2003 Paul Jaboulet Aîné Hermitage La Chapelle. VM 92. Deep, saturated ruby. Intensely spicy aromas of blackberry, bitter cherry, tobacco and minerals, with a complicating note of black pepper that became more pronounced with air. This is quite fresh and lively for the vintage, showing tangy red and dark berry flavors and a solid, chewy texture. Finishes with considerable finesse.
2003 M. Chapoutier Ermitage Le Pavillon. VM 95. Bright, deep red. Spicy, vibrant and tangy nose offers redcurrant, wild strawberry and minerally raspberry tones. Impressively fresh and nervy on the palate, with lift and thrust to the exuberant red fruit tones. As this opens in the glass, the fruit tones take a darker turn toward blackberry and cassis, also picking up notes of graphite and licorice. The deeply concentrated, spicy and wonderfully long, sweet finish is framed by huge but remarkably integrated tannins.
Ocean Trout. Finger lime, shiso, pumpernickel (shared by 5-6 people!). Now the size was a problem, and was probably the fault of our ordering. We should have had 2 of each type of entree for our table of 5, but we ordered 1 of each (don’t ask). As it was I got a morsel about the size of a piece of nigiri. It was very tender.
Boneless shortrib. Braised and grilled (shared by 5-6 people). Yep, tasty but not enough!
Sides. (shared by 3 or more people). Cauliflower, smoky eggplant? These were decent, but again so little it was hard to remember the taste.
1997 Shafer Cabernet Sauvignon Hillside Select. VM 93-95. Healthy saturated dark red. Very deep, musky, alluring aromas of roasted plum, dark cherry, nutty oak, mocha, leather and truffle. A seriously outsized Napa Cabernet with a compellingly plush texture but still with a juicy shape to it. This slightly warm wine can’t quite match the 1995 for complexity or energy but it makes for a mouthfilling meal substitute. Slightly dusty tannins reach the incisors.
1985 Heitz Cellar Cabernet Sauvignon Martha’s Vineyard. JG 96+. I can distinctly recall from my early days in the wine trade the release of the 1985 Martha’s Vineyard, which was eagerly anticipated after it was announced that this was the first vintage to be graced with a special label since the legendary 1974. This was at the height of the winery’s popularity and the 1985 Martha’s was an extremely difficult bottle to come by at the time of its release. Consequently, I had not seen a bottle in many years and was delighted to see it included in our vertical at the winery in June. The wine is flat out brilliant, as it soars from the glass in a mélange of black cherries, saddle leather, a great base of soil tones, eucalyptus, smoke, incipient notes of petroleum jelly and a very gentle framing of new oak. On the palate the wine is deep, full-bodied and powerful, with a rock solid core of fruit, great complexity, moderate tannins and a very long, perfectly balanced, tangy and palate-staining finish. This is a very intense vintage of Martha’s that is decidedly younger than the 1987 for instance, and still demands plenty of cellaring time. It will clearly prove to be a legendary vintage of Martha’s and certainly has earned its special label.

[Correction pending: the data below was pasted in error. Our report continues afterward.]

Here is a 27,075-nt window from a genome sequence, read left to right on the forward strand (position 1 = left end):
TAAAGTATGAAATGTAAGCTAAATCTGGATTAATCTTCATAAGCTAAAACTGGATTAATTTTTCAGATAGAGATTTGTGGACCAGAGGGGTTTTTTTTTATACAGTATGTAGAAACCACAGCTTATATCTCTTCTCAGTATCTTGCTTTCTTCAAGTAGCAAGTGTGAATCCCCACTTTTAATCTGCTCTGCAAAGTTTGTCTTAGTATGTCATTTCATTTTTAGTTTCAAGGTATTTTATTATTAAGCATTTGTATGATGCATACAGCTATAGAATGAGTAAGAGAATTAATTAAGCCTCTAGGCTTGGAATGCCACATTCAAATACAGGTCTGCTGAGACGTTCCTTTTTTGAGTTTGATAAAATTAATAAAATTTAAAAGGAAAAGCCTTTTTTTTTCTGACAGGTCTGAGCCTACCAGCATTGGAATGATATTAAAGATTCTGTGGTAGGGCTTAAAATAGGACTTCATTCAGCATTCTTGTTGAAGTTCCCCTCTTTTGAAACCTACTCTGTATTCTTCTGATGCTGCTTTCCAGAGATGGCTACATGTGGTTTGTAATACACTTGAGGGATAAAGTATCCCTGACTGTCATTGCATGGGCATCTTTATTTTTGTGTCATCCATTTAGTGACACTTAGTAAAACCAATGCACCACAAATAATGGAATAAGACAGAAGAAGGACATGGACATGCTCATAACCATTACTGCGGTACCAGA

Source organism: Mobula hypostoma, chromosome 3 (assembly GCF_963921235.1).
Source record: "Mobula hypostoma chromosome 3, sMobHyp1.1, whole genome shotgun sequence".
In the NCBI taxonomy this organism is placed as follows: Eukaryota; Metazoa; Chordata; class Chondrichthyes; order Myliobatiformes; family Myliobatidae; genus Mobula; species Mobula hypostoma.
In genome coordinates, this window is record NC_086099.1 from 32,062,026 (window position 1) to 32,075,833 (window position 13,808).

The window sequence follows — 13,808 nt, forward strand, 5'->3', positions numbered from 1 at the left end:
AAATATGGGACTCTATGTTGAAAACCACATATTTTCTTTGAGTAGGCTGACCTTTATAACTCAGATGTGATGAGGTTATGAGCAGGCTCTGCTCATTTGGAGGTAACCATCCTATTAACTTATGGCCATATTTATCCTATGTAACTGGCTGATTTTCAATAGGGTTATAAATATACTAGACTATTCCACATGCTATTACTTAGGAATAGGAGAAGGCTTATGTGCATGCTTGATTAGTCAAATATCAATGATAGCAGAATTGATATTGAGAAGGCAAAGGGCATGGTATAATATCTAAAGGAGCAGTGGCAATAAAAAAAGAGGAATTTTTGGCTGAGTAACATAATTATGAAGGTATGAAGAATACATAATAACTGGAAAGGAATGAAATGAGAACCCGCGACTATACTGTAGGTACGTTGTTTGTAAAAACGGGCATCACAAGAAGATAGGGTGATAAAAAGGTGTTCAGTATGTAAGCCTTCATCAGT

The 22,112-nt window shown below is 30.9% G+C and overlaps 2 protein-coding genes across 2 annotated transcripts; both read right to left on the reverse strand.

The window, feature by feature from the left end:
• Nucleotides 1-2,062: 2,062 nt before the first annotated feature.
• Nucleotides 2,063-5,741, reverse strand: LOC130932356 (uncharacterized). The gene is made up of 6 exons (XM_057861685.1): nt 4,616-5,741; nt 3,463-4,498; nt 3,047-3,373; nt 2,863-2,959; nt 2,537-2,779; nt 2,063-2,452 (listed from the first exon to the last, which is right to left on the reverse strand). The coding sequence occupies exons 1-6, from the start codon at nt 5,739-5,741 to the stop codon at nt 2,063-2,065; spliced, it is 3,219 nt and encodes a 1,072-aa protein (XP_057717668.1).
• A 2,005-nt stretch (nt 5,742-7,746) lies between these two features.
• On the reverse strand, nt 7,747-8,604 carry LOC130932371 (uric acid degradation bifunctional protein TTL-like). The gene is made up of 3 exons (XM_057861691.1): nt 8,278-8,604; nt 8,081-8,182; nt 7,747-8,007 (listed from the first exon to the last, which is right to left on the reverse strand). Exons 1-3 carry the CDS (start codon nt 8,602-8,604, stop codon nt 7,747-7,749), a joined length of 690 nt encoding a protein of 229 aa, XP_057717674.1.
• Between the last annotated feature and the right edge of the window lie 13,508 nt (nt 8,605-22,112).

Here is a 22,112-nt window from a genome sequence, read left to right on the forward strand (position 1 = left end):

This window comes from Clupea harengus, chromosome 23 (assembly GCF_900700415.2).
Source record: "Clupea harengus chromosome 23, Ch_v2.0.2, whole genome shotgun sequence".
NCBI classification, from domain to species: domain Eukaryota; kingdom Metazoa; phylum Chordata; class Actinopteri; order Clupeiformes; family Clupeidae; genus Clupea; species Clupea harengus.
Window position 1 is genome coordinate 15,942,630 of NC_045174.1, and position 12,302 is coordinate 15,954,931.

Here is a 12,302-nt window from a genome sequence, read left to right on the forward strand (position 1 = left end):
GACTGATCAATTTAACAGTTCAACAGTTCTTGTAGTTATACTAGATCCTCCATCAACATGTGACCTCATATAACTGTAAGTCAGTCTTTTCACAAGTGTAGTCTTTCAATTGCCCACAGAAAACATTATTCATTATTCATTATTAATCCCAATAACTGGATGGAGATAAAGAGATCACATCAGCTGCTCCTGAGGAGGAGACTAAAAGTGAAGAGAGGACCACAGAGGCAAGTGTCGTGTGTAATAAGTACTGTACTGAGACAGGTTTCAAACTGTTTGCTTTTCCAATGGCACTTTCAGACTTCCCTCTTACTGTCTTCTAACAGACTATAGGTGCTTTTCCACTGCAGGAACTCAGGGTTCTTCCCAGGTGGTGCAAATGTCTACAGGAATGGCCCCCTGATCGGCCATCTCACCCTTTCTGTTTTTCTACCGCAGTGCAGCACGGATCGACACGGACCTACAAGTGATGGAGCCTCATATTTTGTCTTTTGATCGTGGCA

Bone-in Ribeye. 30 day dry aged Creekstone farms. (we had 3 for 11 people). This is what filled us up. And it was a great steak. Very medium in the middle, and nice and crispy (and salty) on the outside.
Chevy had a bad reaction to the garlic.
Overall, this was an “interesting meal.” Really, the rigid format is not designed for 11 rowdy Hedonists (and we are a handful). There wasn’t enough room on the tables and because of it I think they just put down less plates than they would have normally, and they rigidly put the same portions on the plates they usually do. The result was us splitting some very tiny things many ways.
Sommelier Fahara Zamorano is a real pro and is a gracious and highly skilled Somm — but Gwen isn’t used or our chaotic format and the need to get a lot of bottles opened and poured. With bringing 2 bottles a person and constant flights the wine we need to get the vino flowing and fast. Ideally we can use a ton of glasses, but we had 3-4 each. Our needs don’t allow time for the careful opening, glass selection, placement, pouring that Gwen normally does. The result is a bunch of impatient boys who want their grape juice. After a flight or two it got moving, but at the beginning there was a momentum problem. Hedonist dinners need to get stuff popped and poured ASAP to get through the mountain of wine. I’ve tuned my own Somm duties to these needs, by throwing out the niceties! I just pound through the corks and get the stuff out there.
Food was good, but only a couple of dishes blew me away: namely the steak and banana dessert. The rest were just good. Extremely well executed for sure. But the price is high and the expectations even higher, so I’m not sure what to make of it. Clearly Gwen is a place to go on a romantic meal or with two couples. It’s very much a couples place by portion and feel. The setting is lovely and romantic. And the guy can eat half his date’s food!
But a very fun evening and they really went out of there way to take care of us despite the total mismatch between the group (big and boisterous bordering on boorish!) and the format (designed for upscale couples).